NCL Pay Incentive Draws Praise

Non-commissionable cruise fares long a sore spot among travel agents

By: Theresa Norton Masek

Norwegian Cruise Line is drawing high praise for its decision to pay 10 percent commission on total cruise fares to agents who double their production.

“We salute NCL’s leadership in restoring commissions to what the cruise lines call non-commissionable fares,” said John Hawks, ARTA president. “NCL’s proposal is truly a win-win offer that treats travel agents like valued business partners.”

Liz Nixon, president of The Cruise Centre in San Marcos, Calif., said non-commissionable fares (NCFs) materialized after Florida lawsuits ended the practice of levying “port charges” a few years ago.

“NCFs are a sore point with just about anybody with a light bulb on in their head,” Nixon said. “The cruise lines have no problem reducing the price of the cruise, but do they ever reduce the NCFs? No. To me it’s a way for cruise lines to cut commissions.”

She cited an example: The May 17 departure of Royal Caribbean’s Radiance of the Seas from San Diego to Vancouver is priced at $909. Of that, $139 is non-commissionable so an agent’s commission would be based only on the remaining $770.

“You can look at seven-night cruises out of Miami and every one will have a different NCF,” Nixon said.

That said, she called NCL’s pay plan “a big thing. This is a real good move, better than anyone else is doing.”

NCL President Colin Veitch detailed the incentive plan Jan. 28 during a live Webcast.

The additional commission is based on doubling the number of passengers, not dollar sales, so agents won’t be penalized by what Veitch called the “pronounced” discounting in many markets.

“However many passengers you sent us in 2002, double that in 2003 and we will pay 10 percent on the non-commissionable portion of the cruise fare on every single passenger you send us in 2003,” Veitch said.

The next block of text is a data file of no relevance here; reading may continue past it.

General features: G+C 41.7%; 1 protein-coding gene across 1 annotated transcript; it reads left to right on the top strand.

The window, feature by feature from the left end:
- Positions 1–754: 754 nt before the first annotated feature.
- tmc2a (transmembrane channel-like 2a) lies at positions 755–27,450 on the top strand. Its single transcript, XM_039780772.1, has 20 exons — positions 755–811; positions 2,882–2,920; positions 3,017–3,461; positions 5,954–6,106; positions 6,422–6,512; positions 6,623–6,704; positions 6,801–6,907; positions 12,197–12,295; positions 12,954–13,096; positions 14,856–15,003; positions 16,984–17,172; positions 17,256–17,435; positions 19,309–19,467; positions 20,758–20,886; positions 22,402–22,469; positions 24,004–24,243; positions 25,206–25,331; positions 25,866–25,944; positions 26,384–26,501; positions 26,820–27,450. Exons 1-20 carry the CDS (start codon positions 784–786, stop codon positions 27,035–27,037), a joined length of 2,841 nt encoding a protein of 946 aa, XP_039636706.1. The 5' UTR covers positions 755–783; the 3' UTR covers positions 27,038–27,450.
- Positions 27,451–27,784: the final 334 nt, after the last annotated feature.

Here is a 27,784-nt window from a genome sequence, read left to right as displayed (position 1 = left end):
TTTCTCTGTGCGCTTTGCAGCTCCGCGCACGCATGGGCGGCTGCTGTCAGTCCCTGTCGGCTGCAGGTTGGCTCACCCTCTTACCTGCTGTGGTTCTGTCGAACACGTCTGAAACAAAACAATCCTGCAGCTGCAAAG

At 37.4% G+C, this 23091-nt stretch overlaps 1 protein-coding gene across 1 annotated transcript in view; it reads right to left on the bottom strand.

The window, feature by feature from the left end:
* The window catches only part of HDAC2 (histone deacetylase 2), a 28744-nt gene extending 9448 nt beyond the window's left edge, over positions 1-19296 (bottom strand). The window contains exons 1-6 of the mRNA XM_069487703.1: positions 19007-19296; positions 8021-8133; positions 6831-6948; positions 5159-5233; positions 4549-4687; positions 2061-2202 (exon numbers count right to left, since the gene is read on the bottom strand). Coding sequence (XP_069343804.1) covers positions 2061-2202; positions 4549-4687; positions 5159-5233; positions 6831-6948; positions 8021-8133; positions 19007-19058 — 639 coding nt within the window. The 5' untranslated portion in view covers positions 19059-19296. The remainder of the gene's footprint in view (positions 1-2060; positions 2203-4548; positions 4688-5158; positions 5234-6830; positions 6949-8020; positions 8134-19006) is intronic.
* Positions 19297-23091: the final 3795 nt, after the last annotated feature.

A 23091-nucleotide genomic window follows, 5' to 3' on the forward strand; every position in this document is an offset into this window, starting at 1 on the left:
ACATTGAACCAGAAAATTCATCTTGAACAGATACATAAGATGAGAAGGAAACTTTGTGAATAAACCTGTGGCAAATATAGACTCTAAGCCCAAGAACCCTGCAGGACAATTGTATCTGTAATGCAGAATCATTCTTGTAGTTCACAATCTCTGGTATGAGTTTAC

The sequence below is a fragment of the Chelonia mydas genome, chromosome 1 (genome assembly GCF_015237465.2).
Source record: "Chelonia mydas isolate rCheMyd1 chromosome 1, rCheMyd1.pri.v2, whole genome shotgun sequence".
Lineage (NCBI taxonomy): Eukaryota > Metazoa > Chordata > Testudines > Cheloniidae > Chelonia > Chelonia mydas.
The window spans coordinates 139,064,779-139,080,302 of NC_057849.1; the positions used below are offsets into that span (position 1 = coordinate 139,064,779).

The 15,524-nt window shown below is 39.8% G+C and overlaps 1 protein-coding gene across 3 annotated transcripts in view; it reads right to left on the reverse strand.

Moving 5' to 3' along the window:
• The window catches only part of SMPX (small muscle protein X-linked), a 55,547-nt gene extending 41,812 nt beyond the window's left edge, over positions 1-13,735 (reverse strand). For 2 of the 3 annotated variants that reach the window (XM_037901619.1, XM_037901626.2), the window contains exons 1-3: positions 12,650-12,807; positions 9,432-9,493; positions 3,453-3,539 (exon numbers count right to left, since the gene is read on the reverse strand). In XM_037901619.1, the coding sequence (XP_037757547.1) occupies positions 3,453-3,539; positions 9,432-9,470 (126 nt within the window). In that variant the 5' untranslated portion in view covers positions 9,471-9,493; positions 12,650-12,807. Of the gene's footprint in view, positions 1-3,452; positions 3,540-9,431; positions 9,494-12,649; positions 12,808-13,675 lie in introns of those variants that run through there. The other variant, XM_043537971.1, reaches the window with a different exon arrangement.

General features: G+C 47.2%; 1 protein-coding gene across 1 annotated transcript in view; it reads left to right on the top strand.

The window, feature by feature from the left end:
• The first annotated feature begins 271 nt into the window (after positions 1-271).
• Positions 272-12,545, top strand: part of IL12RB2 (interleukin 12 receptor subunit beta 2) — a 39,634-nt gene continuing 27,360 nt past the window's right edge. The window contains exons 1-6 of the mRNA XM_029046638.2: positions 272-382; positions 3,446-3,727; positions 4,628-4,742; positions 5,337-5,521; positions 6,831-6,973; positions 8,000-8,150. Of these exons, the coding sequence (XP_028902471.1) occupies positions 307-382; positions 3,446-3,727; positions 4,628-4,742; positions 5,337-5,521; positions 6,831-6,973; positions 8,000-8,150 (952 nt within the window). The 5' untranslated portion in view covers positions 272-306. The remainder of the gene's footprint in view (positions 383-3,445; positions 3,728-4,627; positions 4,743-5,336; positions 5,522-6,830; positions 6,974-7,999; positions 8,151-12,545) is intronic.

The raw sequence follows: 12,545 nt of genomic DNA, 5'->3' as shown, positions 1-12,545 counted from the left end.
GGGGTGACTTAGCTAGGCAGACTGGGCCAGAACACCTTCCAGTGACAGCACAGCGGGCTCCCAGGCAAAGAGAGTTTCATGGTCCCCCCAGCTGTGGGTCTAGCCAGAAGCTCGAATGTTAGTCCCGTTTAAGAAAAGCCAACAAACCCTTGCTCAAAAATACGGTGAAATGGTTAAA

Veitch also said that agents who double their sales will continue to receive a 10 percent commission on air tickets booked through the cruise line. NCL is cutting its air commission rate to 5 percent as of March 1, a year and a half after most major lines made the reduction.

The 10 percent on air has lost much of its incentive value in recent times. Last year, only 18 percent of NCL’s bookings included air, partly because fares are cheaper elsewhere and partly because more cruises are departing from North American ports that are within driving range for passengers.

“We’ve looked for something that will help on every single booking instead,” Veitch said, “and we’ve listened to the growing concern of agents at the impact NCFs are having on the overall effective commission rates.”

Bill Stephan, chairman and CEO of Luxury Vacation, based in Lake Forest, Calif., called the move “a bright spot.

“Colin Veitch is going against the grain and being innovative. He recognizes the value of travel agents and he’s saying ‘let’s give them commissions on the whole sale’ and tying it to an increase in volume for the year. He should do that, it makes good business sense.”

Nixon agreed.

“He’s trying to move market share, which is fine,” Nixon said. “We’ve always been big with NCL, but little by little things have happened that started to erode our volume.”

To qualify for the higher pay, Nixon’s agency would have to attract another 475 passengers to NCL this year.

“We would really have to pump, not only with marketing but to shift some market share,” she said. “That would be a big hump and we’d have to start now. I’m going to take a look at it, definitely.”